Father’s Day, Funfairs and Goats

I woke with a start at 4am, and blundered my way through my phone while trying to find the radio app – to listen to the Tyson Fury boxing match. The fight finally began at 5am, and lasted approximately 5 minutes. It didn’t go well for the other guy. I fell back asleep moments later, and woke up wondering if the headphones I had been wearing would have left huge ring patterns on the sides of my head.

I have a vague recollection of an incredibly odd dream – something to do with walking around a house I had been to before, and finding all manner of things that had to be collected. It just occurred to me – in the dream I knew I had visited the house before, and knew my way around it – but thinking back, I’ve NEVER seen the house before. How on earth does your brain even do that – create memories to play back into a fictional movie moments before you wake up? That’s some spectacularly recursive craziness.

After finally scraping myself out of bed a little after 7am I wandered downstairs, had a shower, fed the cats, and cleared the kitchen. Our kitchen is something of a mystery to me – no matter how hard I work at clearing washing up before going to bed, the next morning there will be a sink full of washing up waiting for me. I suspect a traveling silent night circus has an extra set of keys to our house.

After firing two loads through the washing machine, and settling down to the second or third coffee of the day, the rest of the household crawled from their hiding places. My daughters appeared brandishing cards and a huge Toblerone chocolate bar just as I called my Dad to wish him a happy Father’s Day. My Dad is like me in many ways – or I’m like him – happy in his own company, with a propensity to nerd out at whatever he’s interested in this week. He also avoids the telephone if possible.

Miss 18 arrived in the lounge, with a question – “Are we doing anything today?”

My other half responded over her laptop screen while curled up on the sofa in her pajamas – “I thought we might go to the park this afternoon – the Regatta is on – there is a funfair”.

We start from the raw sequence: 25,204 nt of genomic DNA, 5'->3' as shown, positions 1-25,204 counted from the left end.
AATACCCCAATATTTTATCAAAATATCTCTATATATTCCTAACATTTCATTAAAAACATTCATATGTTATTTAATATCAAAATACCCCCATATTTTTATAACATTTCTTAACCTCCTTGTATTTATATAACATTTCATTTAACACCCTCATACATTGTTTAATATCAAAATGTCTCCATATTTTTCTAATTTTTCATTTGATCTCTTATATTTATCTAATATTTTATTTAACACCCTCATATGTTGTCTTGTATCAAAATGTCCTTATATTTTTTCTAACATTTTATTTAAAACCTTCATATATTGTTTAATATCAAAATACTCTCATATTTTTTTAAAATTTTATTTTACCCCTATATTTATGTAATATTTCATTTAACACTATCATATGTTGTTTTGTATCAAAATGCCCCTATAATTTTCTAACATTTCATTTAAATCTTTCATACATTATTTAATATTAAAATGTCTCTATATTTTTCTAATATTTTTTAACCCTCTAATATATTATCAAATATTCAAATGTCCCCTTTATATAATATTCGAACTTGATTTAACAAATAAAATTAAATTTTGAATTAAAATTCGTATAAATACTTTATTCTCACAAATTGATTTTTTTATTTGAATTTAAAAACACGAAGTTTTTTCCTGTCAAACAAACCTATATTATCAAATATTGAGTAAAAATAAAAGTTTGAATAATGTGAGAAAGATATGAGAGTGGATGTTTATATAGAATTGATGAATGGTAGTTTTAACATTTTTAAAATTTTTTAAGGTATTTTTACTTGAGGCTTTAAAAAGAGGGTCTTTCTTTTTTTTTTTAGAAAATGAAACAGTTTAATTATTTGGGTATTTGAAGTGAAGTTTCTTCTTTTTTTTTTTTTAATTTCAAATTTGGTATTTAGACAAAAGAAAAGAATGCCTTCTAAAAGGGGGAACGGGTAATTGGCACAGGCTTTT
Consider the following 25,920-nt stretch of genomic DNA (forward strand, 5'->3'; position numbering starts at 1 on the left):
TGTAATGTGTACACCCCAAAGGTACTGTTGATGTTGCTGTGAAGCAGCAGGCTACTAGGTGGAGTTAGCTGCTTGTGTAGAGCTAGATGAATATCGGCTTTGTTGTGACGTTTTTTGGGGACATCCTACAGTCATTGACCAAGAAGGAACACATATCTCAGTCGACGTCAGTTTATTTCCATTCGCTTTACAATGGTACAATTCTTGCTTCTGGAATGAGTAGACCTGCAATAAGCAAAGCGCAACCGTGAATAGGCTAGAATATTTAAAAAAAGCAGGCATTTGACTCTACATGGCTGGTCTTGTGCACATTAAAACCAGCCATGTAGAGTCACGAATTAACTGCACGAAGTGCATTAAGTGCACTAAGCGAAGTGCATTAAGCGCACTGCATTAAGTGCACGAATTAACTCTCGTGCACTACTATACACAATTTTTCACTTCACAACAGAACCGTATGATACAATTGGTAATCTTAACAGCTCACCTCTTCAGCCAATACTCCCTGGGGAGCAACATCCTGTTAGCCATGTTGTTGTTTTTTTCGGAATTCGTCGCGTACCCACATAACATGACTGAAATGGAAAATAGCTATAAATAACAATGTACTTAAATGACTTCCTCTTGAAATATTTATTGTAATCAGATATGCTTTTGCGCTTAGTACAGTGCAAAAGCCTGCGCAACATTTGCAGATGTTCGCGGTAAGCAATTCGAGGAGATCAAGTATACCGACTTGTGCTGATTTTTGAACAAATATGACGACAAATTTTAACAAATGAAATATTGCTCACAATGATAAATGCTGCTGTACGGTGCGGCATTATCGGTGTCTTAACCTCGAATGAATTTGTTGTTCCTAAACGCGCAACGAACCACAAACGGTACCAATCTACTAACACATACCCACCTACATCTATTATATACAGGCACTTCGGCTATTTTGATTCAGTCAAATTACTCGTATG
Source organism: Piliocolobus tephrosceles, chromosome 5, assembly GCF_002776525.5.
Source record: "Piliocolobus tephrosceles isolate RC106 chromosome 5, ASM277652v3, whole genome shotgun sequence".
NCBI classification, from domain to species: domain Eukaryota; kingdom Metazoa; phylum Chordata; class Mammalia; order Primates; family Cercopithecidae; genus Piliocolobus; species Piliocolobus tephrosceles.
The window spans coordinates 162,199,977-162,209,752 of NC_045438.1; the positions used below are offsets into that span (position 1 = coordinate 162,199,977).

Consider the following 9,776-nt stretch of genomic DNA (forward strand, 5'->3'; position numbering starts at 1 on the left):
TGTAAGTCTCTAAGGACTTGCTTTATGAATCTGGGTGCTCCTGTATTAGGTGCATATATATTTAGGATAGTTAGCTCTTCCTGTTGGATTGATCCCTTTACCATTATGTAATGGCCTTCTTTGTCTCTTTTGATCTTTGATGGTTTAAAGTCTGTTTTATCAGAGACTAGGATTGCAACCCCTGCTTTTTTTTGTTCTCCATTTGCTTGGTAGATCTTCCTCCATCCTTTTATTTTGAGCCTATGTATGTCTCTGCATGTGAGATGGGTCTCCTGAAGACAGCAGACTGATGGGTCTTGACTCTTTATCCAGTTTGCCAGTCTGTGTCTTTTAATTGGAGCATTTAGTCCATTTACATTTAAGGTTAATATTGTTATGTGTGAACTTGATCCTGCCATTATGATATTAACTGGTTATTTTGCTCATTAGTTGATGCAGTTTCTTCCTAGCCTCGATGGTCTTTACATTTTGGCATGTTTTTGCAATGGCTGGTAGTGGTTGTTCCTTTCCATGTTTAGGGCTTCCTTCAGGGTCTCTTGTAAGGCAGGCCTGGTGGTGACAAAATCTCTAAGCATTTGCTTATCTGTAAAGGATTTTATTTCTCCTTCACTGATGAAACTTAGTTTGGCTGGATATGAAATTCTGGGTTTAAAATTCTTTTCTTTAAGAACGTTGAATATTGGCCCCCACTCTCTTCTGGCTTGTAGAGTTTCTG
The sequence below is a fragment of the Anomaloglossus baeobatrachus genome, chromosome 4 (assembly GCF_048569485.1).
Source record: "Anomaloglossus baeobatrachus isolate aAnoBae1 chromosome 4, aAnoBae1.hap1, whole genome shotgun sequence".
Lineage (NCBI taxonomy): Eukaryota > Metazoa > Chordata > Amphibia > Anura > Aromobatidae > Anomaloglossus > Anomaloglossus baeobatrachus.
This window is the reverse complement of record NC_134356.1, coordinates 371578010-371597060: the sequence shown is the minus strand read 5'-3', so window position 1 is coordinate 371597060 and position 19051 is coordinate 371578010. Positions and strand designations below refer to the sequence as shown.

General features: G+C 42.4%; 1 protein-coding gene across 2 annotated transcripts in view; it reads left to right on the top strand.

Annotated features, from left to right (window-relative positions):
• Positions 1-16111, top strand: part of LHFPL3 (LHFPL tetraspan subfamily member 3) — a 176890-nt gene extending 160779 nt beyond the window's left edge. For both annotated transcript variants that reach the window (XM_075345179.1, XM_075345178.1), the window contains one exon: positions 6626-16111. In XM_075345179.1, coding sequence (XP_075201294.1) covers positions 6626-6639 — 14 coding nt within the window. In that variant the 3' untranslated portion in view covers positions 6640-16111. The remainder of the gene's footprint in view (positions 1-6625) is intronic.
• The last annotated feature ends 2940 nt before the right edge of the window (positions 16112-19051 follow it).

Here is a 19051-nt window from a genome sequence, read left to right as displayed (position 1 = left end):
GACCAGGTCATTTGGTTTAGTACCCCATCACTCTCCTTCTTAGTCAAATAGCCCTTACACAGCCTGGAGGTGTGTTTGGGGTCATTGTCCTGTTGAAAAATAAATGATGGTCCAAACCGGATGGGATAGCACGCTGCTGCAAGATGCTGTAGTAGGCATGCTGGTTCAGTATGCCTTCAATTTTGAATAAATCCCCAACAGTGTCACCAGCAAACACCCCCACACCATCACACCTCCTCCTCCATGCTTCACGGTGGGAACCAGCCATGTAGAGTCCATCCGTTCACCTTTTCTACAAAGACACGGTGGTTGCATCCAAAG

I had forgotten all about the regatta and funfair. The main day was yesterday – the park is closed to the public and becomes a ticketed rowing competition with dress code and free helpings of elitism. I know – I know – I’ll shut up now. On Sunday the park is opened, and everybody can wander in for free – visiting the various stalls, eating street food, drinking overpriced drinks, and paying to shorten their lives on questionably engineered funfair rides.

The children talked me into going on two such rides with them. The first flung you forwards and backwards while jigging you up and down like a demented Iron Giant had grabbed hold of you – accompanied by pop music and carrot chunks. The second involved sitting on a bench seat and being twirled in circles until your stomach really didn’t want to think about digesting anything for a good few hours.

The children were quite disappointed when I said I’d had enough – but then I noticed I had been among the very few parents going on rides with their children. I distracted them from being too downcast by paying for them to try and win some utter tat to take home with us. Miss 14 plucked a ball from a jet of air with a net – a feat of skill that took almost no skill at all. In return for tidying up said ball, she was offered any of the cheapest toys from the bottom row of a series of buckets of tat. She seemed pleased though.

I bought myself a cappuccino and a bag of freshly made donuts from a nearby stall while the kids tried unsuccessfully to win another goldfish. They have taken goldfish home from every regatta they have ever visited. I laughed as they failed, and considered setting fire to some more money just for fun.

Back near the river I got arm-twisted into having a go on a rowing machine. The children went first, and vaulted themselves to the head of the girls leader-board. I strapped myself onto the machine next, and wondered if I might do better than my attempt last year (my first ever go on a rowing machine) – where I had fallen off the machine mid-challenge. History very nearly repeated itself. I spent the last 100 metres of the pretend “race” trying to figure out how real rowers keep the seat underneath themselves. After filing a very average time indeed, the man running the tent made very complimentary comments about how well I had done, given that I hadn’t rowed before, and that the top times had been recorded by professionals (the Olympic team live nearby, so probably pushed the times out of mere mortal’s reach for fun). I think the man was just being kind because I was with the kids though. I did wonder though – how fast I could go, if I didn’t try to row in sandles, and could somehow manage to stick myself to the seat.

No, I will not be buying myself a rowing machine. I might be buying some goats though.

There was a petting zoo in the park – a nearby farm that works with charities had brought along a number of animals – a pony, a donkey, some chickens, some rabbits, and some goats. Oh my word the goats. How cute could they possibly have been? They were only young, so tremendously playful, inquisitive, and nosy. On they way home we didn’t just joke about getting some to avoid cutting the lawn ever again – we started to actually figure out what we might need to do in preparation.

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